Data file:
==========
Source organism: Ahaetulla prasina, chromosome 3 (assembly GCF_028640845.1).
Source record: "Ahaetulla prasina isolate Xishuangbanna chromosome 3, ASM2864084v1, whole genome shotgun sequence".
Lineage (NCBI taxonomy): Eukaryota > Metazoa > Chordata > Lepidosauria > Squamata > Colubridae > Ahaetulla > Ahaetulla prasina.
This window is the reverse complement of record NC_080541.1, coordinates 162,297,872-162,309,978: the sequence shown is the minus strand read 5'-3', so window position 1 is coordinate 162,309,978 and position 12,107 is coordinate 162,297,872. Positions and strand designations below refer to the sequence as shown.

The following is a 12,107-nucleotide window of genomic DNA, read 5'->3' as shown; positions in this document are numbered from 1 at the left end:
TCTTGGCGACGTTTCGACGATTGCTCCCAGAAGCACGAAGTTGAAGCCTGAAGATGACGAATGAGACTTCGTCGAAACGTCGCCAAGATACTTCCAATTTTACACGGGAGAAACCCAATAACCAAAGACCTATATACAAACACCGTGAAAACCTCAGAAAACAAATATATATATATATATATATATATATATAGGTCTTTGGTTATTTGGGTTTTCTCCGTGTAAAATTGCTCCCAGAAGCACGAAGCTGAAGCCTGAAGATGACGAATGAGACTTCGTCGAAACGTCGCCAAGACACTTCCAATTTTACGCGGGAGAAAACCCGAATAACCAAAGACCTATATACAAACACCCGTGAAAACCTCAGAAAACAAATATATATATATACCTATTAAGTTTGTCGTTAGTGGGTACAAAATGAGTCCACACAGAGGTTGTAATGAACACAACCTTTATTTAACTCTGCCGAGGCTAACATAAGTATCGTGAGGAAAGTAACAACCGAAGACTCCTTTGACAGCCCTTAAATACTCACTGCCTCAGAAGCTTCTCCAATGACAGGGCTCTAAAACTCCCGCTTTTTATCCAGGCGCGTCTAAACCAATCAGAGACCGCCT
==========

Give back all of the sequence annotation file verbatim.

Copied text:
Source organism: Ahaetulla prasina, chromosome 3 (assembly GCF_028640845.1).
Source record: "Ahaetulla prasina isolate Xishuangbanna chromosome 3, ASM2864084v1, whole genome shotgun sequence".
Lineage (NCBI taxonomy): Eukaryota > Metazoa > Chordata > Lepidosauria > Squamata > Colubridae > Ahaetulla > Ahaetulla prasina.
This window is the reverse complement of record NC_080541.1, coordinates 162,297,872-162,309,978: the sequence shown is the minus strand read 5'-3', so window position 1 is coordinate 162,309,978 and position 12,107 is coordinate 162,297,872. Positions and strand designations below refer to the sequence as shown.

The following is a 12,107-nucleotide window of genomic DNA, read 5'->3' as shown; positions in this document are numbered from 1 at the left end:
TCTTGGCGACGTTTCGACGATTGCTCCCAGAAGCACGAAGTTGAAGCCTGAAGATGACGAATGAGACTTCGTCGAAACGTCGCCAAGATACTTCCAATTTTACACGGGAGAAACCCAATAACCAAAGACCTATATACAAACACCGTGAAAACCTCAGAAAACAAATATATATATATATATATATATATATATAGGTCTTTGGTTATTTGGGTTTTCTCCGTGTAAAATTGCTCCCAGAAGCACGAAGCTGAAGCCTGAAGATGACGAATGAGACTTCGTCGAAACGTCGCCAAGACACTTCCAATTTTACGCGGGAGAAAACCCGAATAACCAAAGACCTATATACAAACACCCGTGAAAACCTCAGAAAACAAATATATATATATACCTATTAAGTTTGTCGTTAGTGGGTACAAAATGAGTCCACACAGAGGTTGTAATGAACACAACCTTTATTTAACTCTGCCGAGGCTAACATAAGTATCGTGAGGAAAGTAACAACCGAAGACTCCTTTGACAGCCCTTAAATACTCACTGCCTCAGAAGCTTCTCCAATGACAGGGCTCTAAAACTCCCGCTTTTTATCCAGGCGCGTCTAAACCAATCAGAGACCGCCT